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EU demands TikTok’s new rewards app data, threatens suspension

LONDON (AP) — The European Union on Monday demanded TikTok provide more information about a new app that pays users to watch videos and warned that it could order the video sharing platform to suspend addictive features that pose a risk to kids.

The 27-nation EU’s executive Commission said it was opening formal proceedings to determine whether TikTok Lite breached the bloc’s new digital rules when the app was rolled out in France and Spain.

Brussels was ratcheting up the pressure on TikTok after the company failed to respond to a request last week for information on whether the new app complies with the Digital Services Act, a sweeping law that took effect last year intending to clean up social media platforms.

TikTok Lite is a slimmed-down version of the main TikTok app that lets users earn rewards. Points earned by watching videos, liking content and following content creators can then be exchanged for rewards including Amazon vouchers and gift cards on PayPal.

“We are disappointed with this decision,” TikTok said in a statement. “The TikTok Lite rewards hub is not available to under 18s, and there is a daily limit on video watch tasks. We will continue discussions with the Commission.”

The commission wants to see the risk assessment that TikTok should have carried out before deploying the app in the European Union. It’s worried TikTok launched the app without assessing how to mitigate “potential systemic risks” such as addictive design features that could pose harm to children.

“With an endless stream of short and fast-paced videos, TikTok offers fun and a sense of connection beyond your immediate circle,” said European Commissioner Thierry Breton, one of the officials leading the bloc’s push to rein in big tech companies. “But it also comes with considerable risks, especially for our children: addiction, anxiety, depression, eating disorders, low attention spans.”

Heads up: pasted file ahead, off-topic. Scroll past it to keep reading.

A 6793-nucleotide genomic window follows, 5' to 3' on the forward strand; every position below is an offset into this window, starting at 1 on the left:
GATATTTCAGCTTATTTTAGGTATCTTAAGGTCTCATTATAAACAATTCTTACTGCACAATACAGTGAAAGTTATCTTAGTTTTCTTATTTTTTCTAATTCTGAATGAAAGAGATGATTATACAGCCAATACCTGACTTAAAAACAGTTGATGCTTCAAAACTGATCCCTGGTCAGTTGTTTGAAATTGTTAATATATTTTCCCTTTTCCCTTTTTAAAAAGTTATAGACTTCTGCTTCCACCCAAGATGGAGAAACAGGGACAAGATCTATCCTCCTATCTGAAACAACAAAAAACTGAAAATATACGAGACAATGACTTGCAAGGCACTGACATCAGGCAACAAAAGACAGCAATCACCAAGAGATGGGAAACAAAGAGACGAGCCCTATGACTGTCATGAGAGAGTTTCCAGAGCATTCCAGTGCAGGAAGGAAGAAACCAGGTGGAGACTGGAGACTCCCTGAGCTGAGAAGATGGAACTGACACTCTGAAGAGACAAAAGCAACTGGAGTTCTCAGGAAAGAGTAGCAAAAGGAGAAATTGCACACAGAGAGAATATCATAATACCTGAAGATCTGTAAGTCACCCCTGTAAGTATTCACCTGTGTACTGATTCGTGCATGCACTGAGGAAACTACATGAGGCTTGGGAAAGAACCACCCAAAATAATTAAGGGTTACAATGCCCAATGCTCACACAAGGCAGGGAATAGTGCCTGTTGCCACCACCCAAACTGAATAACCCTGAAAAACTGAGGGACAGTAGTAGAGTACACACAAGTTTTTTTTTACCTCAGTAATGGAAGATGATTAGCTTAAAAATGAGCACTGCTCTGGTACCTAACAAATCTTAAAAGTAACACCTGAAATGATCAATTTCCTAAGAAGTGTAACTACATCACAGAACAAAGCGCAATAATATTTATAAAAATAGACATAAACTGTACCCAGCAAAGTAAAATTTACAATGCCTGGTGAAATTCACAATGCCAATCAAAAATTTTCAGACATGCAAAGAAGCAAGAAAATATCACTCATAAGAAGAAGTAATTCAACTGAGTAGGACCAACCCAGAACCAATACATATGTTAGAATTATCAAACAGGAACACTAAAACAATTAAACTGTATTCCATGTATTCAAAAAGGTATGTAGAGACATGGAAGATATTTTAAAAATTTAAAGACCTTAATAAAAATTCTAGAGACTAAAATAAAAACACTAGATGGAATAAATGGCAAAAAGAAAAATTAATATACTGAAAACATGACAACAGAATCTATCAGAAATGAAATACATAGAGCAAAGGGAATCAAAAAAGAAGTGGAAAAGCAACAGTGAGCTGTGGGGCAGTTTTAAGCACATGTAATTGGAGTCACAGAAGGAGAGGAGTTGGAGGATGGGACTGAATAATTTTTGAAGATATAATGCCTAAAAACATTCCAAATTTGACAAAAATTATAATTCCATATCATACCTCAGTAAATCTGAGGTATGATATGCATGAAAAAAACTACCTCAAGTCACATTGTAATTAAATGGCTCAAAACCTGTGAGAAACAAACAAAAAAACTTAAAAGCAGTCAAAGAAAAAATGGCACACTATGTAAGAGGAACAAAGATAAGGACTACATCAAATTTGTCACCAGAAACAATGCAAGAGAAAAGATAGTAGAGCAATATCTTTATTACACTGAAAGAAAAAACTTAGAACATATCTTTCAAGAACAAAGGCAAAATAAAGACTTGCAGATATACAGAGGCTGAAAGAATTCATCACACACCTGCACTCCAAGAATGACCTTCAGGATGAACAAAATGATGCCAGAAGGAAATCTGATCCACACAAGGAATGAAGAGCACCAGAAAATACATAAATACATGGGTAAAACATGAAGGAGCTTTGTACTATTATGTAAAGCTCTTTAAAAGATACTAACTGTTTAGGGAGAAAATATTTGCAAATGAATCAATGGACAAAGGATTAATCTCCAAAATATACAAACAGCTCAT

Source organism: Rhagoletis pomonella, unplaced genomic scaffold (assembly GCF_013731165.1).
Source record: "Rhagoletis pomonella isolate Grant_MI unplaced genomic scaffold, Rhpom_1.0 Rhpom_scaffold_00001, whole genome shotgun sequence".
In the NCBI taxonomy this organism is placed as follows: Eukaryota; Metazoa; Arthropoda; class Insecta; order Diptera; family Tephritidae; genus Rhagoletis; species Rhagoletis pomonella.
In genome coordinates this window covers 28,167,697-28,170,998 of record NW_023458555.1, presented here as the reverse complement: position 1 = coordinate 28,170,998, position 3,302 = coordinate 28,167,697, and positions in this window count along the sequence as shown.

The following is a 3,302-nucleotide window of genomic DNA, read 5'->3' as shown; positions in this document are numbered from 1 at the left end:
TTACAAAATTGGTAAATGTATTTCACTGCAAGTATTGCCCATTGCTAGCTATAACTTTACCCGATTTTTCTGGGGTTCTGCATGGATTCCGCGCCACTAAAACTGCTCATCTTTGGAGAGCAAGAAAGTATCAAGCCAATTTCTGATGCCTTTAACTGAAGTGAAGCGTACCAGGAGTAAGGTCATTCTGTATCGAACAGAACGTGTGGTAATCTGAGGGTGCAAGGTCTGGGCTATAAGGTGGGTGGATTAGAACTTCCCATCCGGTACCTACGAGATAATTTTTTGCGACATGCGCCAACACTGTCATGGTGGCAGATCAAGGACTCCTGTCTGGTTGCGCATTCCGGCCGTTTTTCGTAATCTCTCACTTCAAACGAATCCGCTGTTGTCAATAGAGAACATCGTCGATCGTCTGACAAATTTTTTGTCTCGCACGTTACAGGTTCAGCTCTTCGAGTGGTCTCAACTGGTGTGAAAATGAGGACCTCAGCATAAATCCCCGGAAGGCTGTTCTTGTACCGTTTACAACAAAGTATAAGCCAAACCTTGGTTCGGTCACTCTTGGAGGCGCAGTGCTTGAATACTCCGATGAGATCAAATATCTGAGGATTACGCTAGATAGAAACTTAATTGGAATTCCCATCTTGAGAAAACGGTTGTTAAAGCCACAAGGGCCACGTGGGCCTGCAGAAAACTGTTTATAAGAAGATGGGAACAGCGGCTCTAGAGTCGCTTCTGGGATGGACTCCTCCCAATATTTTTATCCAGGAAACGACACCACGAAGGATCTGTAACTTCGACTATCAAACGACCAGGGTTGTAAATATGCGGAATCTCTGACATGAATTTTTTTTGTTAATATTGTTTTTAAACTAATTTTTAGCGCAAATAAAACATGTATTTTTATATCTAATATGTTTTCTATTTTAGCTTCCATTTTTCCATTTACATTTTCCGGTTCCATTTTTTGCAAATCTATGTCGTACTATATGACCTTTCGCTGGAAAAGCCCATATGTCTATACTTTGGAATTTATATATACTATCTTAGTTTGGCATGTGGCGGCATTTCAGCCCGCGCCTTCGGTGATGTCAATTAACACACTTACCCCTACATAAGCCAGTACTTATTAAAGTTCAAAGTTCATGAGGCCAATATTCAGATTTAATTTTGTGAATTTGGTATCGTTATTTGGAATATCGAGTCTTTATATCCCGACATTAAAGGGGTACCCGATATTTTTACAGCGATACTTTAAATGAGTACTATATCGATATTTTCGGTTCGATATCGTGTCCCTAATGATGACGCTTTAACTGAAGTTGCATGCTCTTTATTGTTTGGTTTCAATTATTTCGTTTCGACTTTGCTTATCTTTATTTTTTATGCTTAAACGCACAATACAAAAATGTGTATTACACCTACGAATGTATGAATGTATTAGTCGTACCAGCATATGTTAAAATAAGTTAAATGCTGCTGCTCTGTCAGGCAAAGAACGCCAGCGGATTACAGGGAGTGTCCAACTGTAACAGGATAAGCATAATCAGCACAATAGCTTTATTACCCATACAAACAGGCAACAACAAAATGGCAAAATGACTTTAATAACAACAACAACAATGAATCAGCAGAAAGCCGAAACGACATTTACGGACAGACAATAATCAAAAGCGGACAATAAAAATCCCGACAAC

The EU is giving TikTok 24 hours to turn over the risk assessment and until Wednesday to argue its case. Any order to suspend the TikTok Lite app’s reward features could come as early as Thursday.

It’s the first time that the EU has issued a legally binding order for such information since the Digital Services Act took effect. Officials stepped up the pressure after TikTok failed to respond to last week’s request for the information.

If TikTok still fails to respond, the commission warned the company also faces fines worth up to 1 per cent of the company’s total annual income or worldwide turnover and “periodic penalties” of up to 5 per cent of daily income or global turnover.

TikTok was already facing intensified scrutiny from the EU. The commission already has an ongoing in-depth investigation into the main TikTok app’s DSA compliance, examining whether it’s doing enough to curb “systemic risks” stemming from its design, including “algorithmic systems” that might stimulate “behavioural addictions.” Offices are worried that measures including age verification tools to stop minors from finding “inappropriate content” might not be effective.

The TikTok logo. PHOTO: AP
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